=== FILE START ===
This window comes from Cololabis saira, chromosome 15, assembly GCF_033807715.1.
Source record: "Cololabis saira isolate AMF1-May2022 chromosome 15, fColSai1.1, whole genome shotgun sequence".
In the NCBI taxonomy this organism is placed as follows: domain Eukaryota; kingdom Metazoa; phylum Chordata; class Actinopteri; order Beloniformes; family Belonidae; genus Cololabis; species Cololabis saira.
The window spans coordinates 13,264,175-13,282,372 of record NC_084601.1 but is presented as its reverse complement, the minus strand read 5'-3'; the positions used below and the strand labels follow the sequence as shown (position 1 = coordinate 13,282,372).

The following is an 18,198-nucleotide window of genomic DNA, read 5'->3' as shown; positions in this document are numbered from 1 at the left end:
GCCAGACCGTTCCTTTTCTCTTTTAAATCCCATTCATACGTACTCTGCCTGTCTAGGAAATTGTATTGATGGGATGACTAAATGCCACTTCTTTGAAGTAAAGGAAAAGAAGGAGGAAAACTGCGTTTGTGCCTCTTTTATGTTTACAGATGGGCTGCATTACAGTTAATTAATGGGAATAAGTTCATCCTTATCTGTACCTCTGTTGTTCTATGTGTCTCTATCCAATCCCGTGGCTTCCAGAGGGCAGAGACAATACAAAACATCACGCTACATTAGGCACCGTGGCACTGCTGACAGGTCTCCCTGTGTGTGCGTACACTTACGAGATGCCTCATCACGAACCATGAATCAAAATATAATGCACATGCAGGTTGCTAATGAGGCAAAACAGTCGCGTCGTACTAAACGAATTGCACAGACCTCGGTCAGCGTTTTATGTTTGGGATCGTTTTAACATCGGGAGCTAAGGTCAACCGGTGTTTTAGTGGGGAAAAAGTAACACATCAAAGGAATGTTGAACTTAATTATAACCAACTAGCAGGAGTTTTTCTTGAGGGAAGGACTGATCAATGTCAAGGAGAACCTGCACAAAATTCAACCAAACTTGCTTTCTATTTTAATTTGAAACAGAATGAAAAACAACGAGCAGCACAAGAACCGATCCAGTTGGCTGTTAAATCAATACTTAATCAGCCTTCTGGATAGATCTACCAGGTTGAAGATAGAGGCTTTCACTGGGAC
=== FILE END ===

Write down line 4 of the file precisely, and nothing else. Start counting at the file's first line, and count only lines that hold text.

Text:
The window spans coordinates 13,264,175-13,282,372 of record NC_084601.1 but is presented as its reverse complement, the minus strand read 5'-3'; the positions used below and the strand labels follow the sequence as shown (position 1 = coordinate 13,282,372).